The purpose of this paper is to explore how capital market actors deal with information on personnel and work environment.
The paper uses a qualitative research approach involving interviews with 14 fund managers and two bankers in Stockholm. The empirical analysis is influenced by a combination of system and network theories where social networks are imposed on capital market actors, when they observe corporate information vis‐à‐vis personnel and work environment.
Capital market actors are influenced by social forces when they reduce the complexity of information on corporate personnel and work environment. Four themes emerged in this study concerning emergent paradoxes which results from such a reduction. First, capital market actors seem to regard personnel in a variety of ways: sometimes as a resource, and sometimes as a risk or a non‐flexible cost problem. Second, they tend to reduce the complexity of information by depending on having the right management in organisations. Third, capital market actors refer to work environment matters as things that involve ethics and can affect their own reputation. Finally, they were continuously looking for signs that their initial analyses could be wrong. To various extents, the themes support each other by solving the emergent paradoxes that, according to systems theory, inevitably result from the reduction of external complexity.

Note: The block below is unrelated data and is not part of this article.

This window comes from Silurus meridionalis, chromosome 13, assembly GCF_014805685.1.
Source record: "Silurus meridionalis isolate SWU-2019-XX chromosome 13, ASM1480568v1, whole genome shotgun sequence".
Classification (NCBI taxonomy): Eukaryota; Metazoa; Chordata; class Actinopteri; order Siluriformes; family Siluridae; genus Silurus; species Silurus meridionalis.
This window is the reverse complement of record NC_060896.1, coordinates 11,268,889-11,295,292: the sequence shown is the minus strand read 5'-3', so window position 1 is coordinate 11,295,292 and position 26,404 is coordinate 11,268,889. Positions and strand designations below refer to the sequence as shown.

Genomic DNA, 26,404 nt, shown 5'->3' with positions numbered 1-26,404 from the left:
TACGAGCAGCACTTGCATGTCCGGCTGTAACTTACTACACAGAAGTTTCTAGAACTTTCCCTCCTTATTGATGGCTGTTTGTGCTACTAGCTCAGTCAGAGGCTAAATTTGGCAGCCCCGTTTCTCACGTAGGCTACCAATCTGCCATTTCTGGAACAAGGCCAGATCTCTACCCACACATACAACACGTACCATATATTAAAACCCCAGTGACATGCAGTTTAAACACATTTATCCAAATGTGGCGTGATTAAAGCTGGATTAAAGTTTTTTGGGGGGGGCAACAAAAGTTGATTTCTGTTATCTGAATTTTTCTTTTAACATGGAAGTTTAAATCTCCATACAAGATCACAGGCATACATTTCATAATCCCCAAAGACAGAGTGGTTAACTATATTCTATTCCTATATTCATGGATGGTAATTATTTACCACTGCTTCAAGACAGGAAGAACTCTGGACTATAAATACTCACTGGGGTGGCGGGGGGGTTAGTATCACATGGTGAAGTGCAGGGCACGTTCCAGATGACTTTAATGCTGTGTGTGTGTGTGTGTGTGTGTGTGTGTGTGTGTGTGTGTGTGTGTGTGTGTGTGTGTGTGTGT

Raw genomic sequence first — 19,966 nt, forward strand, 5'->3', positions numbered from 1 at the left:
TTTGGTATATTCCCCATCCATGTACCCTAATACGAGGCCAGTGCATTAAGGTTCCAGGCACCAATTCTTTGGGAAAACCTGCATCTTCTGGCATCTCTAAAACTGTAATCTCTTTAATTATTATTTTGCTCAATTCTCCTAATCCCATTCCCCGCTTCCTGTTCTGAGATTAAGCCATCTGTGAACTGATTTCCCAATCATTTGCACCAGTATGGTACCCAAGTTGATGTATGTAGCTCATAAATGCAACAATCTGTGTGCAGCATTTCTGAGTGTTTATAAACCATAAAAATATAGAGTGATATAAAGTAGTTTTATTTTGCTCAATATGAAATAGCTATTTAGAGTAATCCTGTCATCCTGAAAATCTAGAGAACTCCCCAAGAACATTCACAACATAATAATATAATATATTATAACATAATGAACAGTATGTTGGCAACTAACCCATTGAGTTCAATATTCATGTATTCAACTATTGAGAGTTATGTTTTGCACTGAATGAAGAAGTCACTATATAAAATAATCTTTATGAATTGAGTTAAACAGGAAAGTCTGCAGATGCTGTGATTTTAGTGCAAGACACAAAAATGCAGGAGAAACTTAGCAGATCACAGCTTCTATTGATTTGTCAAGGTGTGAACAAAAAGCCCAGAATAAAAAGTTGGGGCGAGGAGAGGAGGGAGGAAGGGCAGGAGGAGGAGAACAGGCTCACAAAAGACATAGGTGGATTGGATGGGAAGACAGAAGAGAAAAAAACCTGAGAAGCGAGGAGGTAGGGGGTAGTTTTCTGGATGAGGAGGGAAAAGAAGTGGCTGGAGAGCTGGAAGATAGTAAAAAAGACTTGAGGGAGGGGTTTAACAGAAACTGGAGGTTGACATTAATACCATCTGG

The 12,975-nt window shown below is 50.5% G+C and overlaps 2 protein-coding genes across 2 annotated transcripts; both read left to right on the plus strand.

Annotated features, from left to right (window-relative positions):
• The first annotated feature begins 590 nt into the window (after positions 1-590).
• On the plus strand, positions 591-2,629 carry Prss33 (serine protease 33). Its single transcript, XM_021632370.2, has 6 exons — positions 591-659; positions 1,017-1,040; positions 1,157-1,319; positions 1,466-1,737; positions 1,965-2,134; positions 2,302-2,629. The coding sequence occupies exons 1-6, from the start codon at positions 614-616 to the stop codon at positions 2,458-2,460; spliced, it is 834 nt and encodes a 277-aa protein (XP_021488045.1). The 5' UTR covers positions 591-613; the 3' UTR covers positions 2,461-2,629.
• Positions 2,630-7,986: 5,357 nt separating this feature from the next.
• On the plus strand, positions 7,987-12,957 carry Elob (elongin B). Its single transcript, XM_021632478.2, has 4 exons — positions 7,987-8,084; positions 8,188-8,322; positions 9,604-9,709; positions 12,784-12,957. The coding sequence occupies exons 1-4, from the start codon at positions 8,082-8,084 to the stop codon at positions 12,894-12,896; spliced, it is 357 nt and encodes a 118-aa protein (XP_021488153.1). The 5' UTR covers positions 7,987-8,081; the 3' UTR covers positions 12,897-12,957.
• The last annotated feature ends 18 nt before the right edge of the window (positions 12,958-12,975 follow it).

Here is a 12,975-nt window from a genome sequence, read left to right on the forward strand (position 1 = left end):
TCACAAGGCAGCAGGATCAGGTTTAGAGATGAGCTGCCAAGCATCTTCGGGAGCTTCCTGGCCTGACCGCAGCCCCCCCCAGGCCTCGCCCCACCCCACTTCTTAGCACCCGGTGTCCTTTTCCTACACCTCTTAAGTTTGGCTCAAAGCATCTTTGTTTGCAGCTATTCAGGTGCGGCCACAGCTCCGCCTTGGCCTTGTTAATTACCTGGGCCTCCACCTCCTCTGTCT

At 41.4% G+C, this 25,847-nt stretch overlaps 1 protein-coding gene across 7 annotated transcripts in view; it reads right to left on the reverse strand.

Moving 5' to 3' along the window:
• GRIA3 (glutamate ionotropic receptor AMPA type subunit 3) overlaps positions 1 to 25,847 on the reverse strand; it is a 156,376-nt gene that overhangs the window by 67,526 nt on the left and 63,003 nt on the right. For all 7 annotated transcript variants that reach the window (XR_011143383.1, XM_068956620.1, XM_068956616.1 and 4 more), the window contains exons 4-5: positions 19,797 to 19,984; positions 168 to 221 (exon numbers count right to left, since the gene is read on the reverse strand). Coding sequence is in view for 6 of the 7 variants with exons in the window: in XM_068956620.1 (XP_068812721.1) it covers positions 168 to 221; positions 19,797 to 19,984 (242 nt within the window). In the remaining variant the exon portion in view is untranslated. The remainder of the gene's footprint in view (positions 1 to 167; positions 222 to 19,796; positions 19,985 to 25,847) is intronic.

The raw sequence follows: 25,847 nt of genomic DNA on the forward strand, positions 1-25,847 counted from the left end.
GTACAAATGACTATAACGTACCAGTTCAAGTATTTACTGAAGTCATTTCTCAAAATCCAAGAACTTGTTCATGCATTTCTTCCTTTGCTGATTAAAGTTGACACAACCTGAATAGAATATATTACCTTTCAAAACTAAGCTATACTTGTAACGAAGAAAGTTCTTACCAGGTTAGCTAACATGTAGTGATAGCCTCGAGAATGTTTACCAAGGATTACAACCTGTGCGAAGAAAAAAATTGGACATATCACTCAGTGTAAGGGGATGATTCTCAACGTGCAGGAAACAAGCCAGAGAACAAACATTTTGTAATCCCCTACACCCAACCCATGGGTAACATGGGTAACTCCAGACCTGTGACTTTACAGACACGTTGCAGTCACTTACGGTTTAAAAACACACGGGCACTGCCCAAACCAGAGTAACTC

This paper argues that the ambivalence and disinterest shown by capital‐market actors concerning information on personnel and work environment could be better understood by referring to how social forces influence capital‐market actors when they reduce the complexity of such information.
Almqvist, R. and Henningsson, J. (2009), "When capital market actors reduce the complexity of corporate personnel and work environment information", Journal of Human Resource Costing & Accounting, Vol. 13 No. 1, pp. 46-60. https://doi.org/10.1108/14013380910948072
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